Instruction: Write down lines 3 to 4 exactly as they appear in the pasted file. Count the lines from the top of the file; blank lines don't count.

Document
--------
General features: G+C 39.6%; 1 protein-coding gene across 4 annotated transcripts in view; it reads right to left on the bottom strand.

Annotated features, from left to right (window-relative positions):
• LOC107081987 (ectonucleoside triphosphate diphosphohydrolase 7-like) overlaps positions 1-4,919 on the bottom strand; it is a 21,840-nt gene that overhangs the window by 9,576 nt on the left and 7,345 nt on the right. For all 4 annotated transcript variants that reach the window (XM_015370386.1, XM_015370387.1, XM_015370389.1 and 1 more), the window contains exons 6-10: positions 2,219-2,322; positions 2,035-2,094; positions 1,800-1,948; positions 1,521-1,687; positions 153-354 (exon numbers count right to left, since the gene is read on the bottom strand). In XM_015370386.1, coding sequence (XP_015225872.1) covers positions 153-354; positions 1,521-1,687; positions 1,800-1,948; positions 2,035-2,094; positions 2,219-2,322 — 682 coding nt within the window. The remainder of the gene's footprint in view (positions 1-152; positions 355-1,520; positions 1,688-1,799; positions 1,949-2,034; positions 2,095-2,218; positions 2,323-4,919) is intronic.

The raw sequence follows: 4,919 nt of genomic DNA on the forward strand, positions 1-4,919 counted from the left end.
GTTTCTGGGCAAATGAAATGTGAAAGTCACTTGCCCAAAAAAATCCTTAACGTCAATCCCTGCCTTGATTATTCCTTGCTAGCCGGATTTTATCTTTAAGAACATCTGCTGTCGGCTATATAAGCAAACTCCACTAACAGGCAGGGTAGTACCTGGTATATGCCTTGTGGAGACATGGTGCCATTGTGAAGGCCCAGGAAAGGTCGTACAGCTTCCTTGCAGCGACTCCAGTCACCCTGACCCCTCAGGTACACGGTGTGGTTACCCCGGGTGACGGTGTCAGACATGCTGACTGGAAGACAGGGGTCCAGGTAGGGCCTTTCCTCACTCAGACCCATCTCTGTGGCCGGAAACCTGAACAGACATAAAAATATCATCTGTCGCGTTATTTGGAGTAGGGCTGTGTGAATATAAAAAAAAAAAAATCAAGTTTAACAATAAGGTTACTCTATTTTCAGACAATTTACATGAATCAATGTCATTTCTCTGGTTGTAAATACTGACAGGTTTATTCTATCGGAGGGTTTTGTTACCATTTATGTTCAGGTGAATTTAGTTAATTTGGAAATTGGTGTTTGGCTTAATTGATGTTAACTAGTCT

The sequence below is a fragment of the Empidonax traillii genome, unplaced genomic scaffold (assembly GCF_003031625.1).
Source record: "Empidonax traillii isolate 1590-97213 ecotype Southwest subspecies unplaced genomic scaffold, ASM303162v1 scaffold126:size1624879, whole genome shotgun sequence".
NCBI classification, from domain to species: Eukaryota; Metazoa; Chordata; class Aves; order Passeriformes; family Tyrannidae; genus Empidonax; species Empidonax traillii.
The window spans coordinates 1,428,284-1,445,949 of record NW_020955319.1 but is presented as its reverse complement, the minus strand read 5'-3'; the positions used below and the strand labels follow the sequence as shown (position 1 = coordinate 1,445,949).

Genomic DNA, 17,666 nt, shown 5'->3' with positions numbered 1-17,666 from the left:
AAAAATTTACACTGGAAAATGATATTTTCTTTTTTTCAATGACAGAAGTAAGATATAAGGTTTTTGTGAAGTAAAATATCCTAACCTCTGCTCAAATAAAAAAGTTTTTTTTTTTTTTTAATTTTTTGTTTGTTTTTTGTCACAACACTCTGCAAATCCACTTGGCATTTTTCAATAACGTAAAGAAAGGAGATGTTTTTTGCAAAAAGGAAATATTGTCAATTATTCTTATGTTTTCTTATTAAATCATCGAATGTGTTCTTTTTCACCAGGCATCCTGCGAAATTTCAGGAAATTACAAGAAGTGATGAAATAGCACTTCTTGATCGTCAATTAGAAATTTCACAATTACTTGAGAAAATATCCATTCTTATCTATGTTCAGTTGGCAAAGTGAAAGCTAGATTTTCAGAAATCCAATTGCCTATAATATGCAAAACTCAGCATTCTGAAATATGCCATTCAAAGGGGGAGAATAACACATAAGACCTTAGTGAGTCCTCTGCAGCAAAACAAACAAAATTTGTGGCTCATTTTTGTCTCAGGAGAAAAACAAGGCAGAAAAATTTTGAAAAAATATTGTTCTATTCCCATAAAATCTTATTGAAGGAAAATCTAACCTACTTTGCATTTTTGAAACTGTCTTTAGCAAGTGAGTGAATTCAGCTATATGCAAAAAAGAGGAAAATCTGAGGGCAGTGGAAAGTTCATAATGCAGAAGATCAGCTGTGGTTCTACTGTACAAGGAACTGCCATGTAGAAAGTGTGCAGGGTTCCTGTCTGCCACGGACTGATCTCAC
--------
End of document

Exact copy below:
• LOC107081987 (ectonucleoside triphosphate diphosphohydrolase 7-like) overlaps positions 1-4,919 on the bottom strand; it is a 21,840-nt gene that overhangs the window by 9,576 nt on the left and 7,345 nt on the right. For all 4 annotated transcript variants that reach the window (XM_015370386.1, XM_015370387.1, XM_015370389.1 and 1 more), the window contains exons 6-10: positions 2,219-2,322; positions 2,035-2,094; positions 1,800-1,948; positions 1,521-1,687; positions 153-354 (exon numbers count right to left, since the gene is read on the bottom strand). In XM_015370386.1, coding sequence (XP_015225872.1) covers positions 153-354; positions 1,521-1,687; positions 1,800-1,948; positions 2,035-2,094; positions 2,219-2,322 — 682 coding nt within the window. The remainder of the gene's footprint in view (positions 1-152; positions 355-1,520; positions 1,688-1,799; positions 1,949-2,034; positions 2,095-2,218; positions 2,323-4,919) is intronic.

The raw sequence follows: 4,919 nt of genomic DNA on the forward strand, positions 1-4,919 counted from the left end.